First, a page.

Flattery Agreement Meaning

Gepostet von am Sep 20, 2021 in Allgemein | Keine Kommentare

Appeal to Flattery`s error mimics this situation where a reason player praises his listener for correctly following and accepting a complex logical argument. However, in the error of Appeal to Flattery, there is only praise. This creates the simple illusion that the complex logical argument and agreement that would result from the fact that it also exists. In fact, no argument was given apart from praise, and the agreement was more implicit than real. Historically, flattery was used as a standard form of speech when addressing a king or queen. In the Renaissance, it was common for writers to flatter the reigning monarch when Edmund Spenser flattered Queen Elizabeth I in The Faerie Queene, William Shakespeare flattered King James I in Macbeth and Niccolò Machiavelli flattered Lorenzo II de` Medici in The Prince. Historians and philosophers have looked after flattery as a problem of ethics and politics. Plutarch wrote an essay on „How to Talk to a Flatterer About a Friend.“ Julius Caesar was infamous for his flattery. In his praise of madness, Erasmus praised flattery because it „awakens depressed minds, comforts the sad, shakes the apathetic, upsets the stolides, encourages the sick, holds back the weird, brings lovers together and keeps them united.“ [1] This error is sometimes referred to as an appeal to vanity.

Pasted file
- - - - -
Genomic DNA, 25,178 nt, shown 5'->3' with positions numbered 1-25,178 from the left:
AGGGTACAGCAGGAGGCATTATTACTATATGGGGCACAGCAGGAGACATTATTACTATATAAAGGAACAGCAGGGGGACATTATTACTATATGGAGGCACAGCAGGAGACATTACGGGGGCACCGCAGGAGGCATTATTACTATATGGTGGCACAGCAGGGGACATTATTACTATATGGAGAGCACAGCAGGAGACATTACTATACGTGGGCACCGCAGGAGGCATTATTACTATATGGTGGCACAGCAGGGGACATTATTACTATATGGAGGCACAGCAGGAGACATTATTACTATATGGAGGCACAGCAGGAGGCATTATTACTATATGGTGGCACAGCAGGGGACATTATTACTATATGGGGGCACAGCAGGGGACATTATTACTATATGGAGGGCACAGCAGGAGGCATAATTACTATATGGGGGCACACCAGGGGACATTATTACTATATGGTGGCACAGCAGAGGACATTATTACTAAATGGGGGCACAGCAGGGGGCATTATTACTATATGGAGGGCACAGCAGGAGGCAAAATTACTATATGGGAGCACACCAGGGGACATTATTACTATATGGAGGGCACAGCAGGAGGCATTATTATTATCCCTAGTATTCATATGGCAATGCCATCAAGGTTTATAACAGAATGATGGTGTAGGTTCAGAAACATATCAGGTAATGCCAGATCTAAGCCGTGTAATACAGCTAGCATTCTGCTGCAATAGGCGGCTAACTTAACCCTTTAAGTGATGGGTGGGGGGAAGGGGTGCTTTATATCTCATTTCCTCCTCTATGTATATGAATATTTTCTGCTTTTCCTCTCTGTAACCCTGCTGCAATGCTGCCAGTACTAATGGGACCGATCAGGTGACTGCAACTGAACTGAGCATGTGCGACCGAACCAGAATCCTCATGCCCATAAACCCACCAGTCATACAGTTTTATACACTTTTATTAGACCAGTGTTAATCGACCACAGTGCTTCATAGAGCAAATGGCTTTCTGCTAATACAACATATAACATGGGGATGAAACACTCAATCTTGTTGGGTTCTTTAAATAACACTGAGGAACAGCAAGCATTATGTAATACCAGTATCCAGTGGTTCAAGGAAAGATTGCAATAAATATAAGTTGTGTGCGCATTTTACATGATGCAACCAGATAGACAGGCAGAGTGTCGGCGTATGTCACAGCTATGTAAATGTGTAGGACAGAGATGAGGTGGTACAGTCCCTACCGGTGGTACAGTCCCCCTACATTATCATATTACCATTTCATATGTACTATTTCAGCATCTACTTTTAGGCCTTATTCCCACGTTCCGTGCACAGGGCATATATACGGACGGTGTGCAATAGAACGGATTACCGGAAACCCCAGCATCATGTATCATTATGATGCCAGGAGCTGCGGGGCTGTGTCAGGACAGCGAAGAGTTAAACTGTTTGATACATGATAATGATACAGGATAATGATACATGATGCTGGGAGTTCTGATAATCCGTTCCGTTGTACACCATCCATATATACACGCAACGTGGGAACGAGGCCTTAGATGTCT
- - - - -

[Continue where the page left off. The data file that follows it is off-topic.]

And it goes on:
The mistake I call appeal to Rugged Individualism sometimes has aspects of that mistake: asserting that you should be „yourself“ and „following your own path“ may imply that you are special or unusual (in a good way), which can be a source of flattery. However, many associations with flattery are negative. in the fourteenth century. His exploits have been turned into a brave film. In this excerpt from his speech for freedom, reflect on his overall purpose and how he tries to convince his audience in some way. „Flatter“ is also used to refer to works of art or clothing that make the subject or wearer more attractive, as in: „An intelligent and demanding person like you will of course see the strength of my reasoning.“ Source: This is the first time Gerald Runkle, Good Thinking: An Introduction to Logic (1978), pointed out this error to me. While this is certainly not the first indication of this error, I have not yet been able to identify an earlier source. But it`s not necessarily a logical mistake if the compliment is sincere and directly related to the argument. Example:[3] Flattery (also called admiration or insult) is the act of excessive complimentation, usually for the purpose of flattering oneself with the subject. It is also used in pick-up lines when trying to initiate sexual or romantic ballads. Thinking about what an opposing author can say and provide a counter-argument can be very powerful and will make your own point of view stronger.

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